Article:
Originally posted on Dummies.com, from his book Job Searching with Social Media For Dummies (2nd edition)
Don’t get bogged down in keeping up with the seeming constant changes of social media, just keep focused on your goals and how these tools can help you achieve them.
For people just beginning to use social media to advance their careers, a common complaint is that it changes so much. For example, they often cite the most recent Facebook privacy change or LinkedIn’s new user interface.
A good army general doesn’t get caught up in the trees; he sees the forest. Likewise, as commander of your own career, seeing the whole picture can free you from the irrelevant minutia that can so often distract your competition. It’s not which tools you use, but what you use the available tools to accomplish.
By using the four-part strategy summarized here, you will:
- Avoid feeling overwhelmed by the technology.
- Always have the tools you need to get a job.
- Never feel like you are wasting your time online.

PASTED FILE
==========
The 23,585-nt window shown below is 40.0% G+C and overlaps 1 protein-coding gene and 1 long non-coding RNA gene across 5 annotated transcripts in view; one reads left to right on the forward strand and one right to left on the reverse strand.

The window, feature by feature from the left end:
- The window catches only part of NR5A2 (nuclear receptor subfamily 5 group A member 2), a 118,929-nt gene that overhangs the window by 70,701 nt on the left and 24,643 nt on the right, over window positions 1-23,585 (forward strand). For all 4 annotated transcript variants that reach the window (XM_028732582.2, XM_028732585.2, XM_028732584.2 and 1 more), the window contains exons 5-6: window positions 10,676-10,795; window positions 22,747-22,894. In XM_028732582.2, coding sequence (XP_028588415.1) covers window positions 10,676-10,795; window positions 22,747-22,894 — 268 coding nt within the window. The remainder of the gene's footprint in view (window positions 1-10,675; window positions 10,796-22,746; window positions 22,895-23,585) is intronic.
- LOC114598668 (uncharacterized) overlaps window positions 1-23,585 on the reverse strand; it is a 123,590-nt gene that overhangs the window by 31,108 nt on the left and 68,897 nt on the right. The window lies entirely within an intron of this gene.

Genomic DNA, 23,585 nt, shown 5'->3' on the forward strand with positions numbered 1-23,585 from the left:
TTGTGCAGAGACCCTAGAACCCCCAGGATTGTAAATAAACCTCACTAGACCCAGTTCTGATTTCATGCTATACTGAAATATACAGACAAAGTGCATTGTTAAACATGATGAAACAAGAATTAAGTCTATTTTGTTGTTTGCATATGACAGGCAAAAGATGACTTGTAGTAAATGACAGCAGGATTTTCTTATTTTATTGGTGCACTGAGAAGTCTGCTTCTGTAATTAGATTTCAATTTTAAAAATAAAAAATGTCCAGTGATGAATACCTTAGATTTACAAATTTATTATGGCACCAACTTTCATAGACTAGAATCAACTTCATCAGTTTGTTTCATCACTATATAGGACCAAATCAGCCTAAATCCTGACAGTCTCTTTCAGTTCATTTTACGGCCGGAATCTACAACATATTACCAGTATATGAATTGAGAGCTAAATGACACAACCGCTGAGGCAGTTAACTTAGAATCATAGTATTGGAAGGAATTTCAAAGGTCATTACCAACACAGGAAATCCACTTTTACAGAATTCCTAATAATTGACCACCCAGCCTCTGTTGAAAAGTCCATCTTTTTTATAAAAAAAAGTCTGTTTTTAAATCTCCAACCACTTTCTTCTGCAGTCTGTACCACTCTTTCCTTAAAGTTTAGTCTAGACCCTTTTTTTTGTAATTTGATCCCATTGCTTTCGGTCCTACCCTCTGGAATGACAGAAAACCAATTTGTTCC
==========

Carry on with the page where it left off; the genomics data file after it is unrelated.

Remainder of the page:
- Be confident that you are proactively advancing your career.
This four-part strategy was adapted from many years of working with job seekers and interviewing coaches. Social-media tools will help you accomplish any of these four steps. Therefore, it hardly matters whether or not you’ve used Twitter to research people, LinkedIn to research issues, and Zoominfo to e-mail decision makers . . . or any combination.
- Research people: Start by knowing what kinds of people you want to find, such as info-interview sources and hiring managers.
- Research issues: From online sources, find out what these people care about, what issues concern them, what goals drive them, and what problem plague them.
- Interview for information: Guessing from online sources can only take you so far. Reach out to low-stakes contacts to ask one-on-one questions and build new and targeted relationships.
- Engage the decision maker: By now, you have enough information to know what a decision maker cares about. Let her know you exist by reaching out in a professionally assertive way, not assuming you’re the bread to her butter but still with the confidence of your research to back you up.